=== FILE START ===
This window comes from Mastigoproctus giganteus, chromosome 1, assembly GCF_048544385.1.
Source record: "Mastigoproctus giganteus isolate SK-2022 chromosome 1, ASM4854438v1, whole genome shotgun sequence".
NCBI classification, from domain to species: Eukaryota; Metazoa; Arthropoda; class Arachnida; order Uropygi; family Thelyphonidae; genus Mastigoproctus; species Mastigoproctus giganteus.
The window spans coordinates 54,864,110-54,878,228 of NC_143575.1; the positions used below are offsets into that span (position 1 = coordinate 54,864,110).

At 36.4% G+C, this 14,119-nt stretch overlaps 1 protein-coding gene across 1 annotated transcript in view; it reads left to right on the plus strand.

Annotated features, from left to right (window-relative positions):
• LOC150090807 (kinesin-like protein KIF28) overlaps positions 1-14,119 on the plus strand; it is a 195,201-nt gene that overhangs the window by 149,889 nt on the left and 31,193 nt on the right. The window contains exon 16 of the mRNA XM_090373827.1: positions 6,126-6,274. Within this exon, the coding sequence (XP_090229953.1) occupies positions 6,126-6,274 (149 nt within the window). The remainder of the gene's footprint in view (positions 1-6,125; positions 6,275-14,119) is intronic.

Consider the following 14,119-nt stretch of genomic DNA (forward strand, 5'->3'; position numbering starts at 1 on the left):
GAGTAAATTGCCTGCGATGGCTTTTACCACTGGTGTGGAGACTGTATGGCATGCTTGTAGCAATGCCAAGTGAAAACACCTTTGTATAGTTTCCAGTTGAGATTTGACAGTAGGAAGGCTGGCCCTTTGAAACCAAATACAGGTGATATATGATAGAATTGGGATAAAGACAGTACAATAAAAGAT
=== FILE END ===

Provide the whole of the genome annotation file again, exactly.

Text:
This window comes from Mastigoproctus giganteus, chromosome 1, assembly GCF_048544385.1.
Source record: "Mastigoproctus giganteus isolate SK-2022 chromosome 1, ASM4854438v1, whole genome shotgun sequence".
NCBI classification, from domain to species: Eukaryota; Metazoa; Arthropoda; class Arachnida; order Uropygi; family Thelyphonidae; genus Mastigoproctus; species Mastigoproctus giganteus.
The window spans coordinates 54,864,110-54,878,228 of NC_143575.1; the positions used below are offsets into that span (position 1 = coordinate 54,864,110).

At 36.4% G+C, this 14,119-nt stretch overlaps 1 protein-coding gene across 1 annotated transcript in view; it reads left to right on the plus strand.

Annotated features, from left to right (window-relative positions):
• LOC150090807 (kinesin-like protein KIF28) overlaps positions 1-14,119 on the plus strand; it is a 195,201-nt gene that overhangs the window by 149,889 nt on the left and 31,193 nt on the right. The window contains exon 16 of the mRNA XM_090373827.1: positions 6,126-6,274. Within this exon, the coding sequence (XP_090229953.1) occupies positions 6,126-6,274 (149 nt within the window). The remainder of the gene's footprint in view (positions 1-6,125; positions 6,275-14,119) is intronic.

Consider the following 14,119-nt stretch of genomic DNA (forward strand, 5'->3'; position numbering starts at 1 on the left):
GAGTAAATTGCCTGCGATGGCTTTTACCACTGGTGTGGAGACTGTATGGCATGCTTGTAGCAATGCCAAGTGAAAACACCTTTGTATAGTTTCCAGTTGAGATTTGACAGTAGGAAGGCTGGCCCTTTGAAACCAAATACAGGTGATATATGATAGAATTGGGATAAAGACAGTACAATAAAAGAT